Developing mindfulness and trust

Here is one caregiver demonstrating quite a stunning perspective on how dementia can sometimes – in a safe and loving environment – contain elements of states of consciousness than many of us strive for --

“My sisters and I often discussed my mother's dementia and her ending up having that disease which would dictate her final journey here on earth. We noted that my mother had learned that which many advocate that we should do and that is to live in the present moment. Her deteriorating skills meant that she no longer considered the future and her memory problems stopped her living like most of us do, by reference to the past. For her, every day was new. Every day was as though she was experiencing things for the first time. Occasionally she would remember someone else's name but on the whole she lived in the moment and even then sometimes in a world that was beyond our reach….There are other lessons too. How about trust. Being so vulnerable that your whole existence is dependent upon you putting your trust in others to care for you and keep you safe. Can you contemplate you abandoning all your protections and laying yourself open to whatever may be.”  (FifiMo,, 24 Feb 2013).

                        Developing less developed parts of the self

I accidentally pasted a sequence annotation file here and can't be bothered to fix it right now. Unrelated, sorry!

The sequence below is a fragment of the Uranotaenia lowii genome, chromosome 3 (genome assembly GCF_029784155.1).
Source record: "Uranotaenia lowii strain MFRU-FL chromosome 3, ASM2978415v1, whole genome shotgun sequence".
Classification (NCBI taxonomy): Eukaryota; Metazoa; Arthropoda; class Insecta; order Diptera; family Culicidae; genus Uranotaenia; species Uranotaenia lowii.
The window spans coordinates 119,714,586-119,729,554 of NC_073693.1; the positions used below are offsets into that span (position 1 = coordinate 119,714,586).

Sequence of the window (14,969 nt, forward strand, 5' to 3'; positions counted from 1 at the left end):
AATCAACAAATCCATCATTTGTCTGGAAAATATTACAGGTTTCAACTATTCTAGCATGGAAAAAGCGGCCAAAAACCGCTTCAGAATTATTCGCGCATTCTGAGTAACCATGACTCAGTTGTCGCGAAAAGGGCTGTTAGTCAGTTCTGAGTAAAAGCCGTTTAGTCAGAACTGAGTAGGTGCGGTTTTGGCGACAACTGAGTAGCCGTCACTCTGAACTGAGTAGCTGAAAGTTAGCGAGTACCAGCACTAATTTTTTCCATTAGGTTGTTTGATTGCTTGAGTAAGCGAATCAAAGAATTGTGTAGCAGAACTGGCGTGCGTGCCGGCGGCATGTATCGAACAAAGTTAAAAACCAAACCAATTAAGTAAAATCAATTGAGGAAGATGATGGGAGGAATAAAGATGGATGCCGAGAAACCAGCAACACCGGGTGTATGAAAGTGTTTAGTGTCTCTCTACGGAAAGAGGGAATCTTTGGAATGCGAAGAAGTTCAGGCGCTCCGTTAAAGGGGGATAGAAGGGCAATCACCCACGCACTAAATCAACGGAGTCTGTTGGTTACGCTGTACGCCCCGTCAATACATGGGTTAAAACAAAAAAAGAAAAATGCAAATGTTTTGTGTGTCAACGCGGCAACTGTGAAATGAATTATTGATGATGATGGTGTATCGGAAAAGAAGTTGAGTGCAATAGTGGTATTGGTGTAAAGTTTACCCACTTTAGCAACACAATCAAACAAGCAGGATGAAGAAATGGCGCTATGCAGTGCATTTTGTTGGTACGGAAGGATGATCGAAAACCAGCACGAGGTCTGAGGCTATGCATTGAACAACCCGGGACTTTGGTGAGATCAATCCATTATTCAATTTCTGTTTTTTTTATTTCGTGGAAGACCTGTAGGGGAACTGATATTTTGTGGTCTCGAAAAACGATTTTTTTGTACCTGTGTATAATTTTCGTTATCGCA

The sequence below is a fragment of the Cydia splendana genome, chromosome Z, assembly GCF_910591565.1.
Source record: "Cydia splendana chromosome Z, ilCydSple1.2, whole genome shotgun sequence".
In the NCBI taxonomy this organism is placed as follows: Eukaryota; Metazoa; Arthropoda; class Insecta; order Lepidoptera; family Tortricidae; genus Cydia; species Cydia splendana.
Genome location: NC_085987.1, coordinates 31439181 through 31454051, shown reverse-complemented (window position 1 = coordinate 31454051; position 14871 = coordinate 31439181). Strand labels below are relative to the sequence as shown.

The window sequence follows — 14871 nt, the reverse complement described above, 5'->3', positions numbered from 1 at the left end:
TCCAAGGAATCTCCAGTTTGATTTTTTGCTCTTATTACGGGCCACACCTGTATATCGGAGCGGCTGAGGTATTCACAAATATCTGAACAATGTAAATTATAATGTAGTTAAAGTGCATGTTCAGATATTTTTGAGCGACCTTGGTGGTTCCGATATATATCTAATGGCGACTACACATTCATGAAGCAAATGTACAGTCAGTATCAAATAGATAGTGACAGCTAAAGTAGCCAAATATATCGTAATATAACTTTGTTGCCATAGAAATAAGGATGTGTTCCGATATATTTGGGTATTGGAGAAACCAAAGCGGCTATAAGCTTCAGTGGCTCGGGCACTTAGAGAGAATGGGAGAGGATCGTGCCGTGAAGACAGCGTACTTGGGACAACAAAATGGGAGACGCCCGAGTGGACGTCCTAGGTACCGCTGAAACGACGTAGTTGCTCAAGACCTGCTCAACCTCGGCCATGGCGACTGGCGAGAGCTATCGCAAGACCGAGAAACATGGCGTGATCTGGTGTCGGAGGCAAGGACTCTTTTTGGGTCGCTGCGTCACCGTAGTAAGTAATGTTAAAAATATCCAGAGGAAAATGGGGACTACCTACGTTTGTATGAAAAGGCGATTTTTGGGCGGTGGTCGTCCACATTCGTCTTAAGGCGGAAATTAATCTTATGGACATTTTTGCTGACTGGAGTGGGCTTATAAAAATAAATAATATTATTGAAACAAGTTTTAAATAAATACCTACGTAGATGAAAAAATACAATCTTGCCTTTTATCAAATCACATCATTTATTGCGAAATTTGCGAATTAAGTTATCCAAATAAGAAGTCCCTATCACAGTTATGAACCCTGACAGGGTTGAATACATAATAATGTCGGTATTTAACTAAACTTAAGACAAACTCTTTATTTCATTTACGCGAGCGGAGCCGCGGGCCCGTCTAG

And here is another caregiver speculating that some of the changes brought on by dementia might be serving a developmental purpose, pushing the person to develop the less developed sides of themselves --

“Sometimes the experience changes - the coin flips over - and the person who has always been "in charge" of their life, the one who has sacrificed and worked hard and given so much to others, becomes the one who is now helpless, the one to whom sacrifices are made, for whom others take their turn in working hard and being the giver….

You see, these archetypes can flip over and the other side is expressed as an alternative way for the Oneness to 'be' as an expression of that archetype.

Often we don't let our archetypes fully express in all their richness, because we get locked into our patterns/roles/duties, perhaps because we are compelled to do so by other people's patterns and scripts. But the Universal One chooses the moment to free us from something and use us to express something else” (Owly,, 24 Feb 2013).

                        Advancing to new levels of awareness

There is also some suggestion, both from wisdom traditions, and from comments made by people with dementia, that they are advancing to new levels of awareness at the same time that conventional levels of awareness are faltering.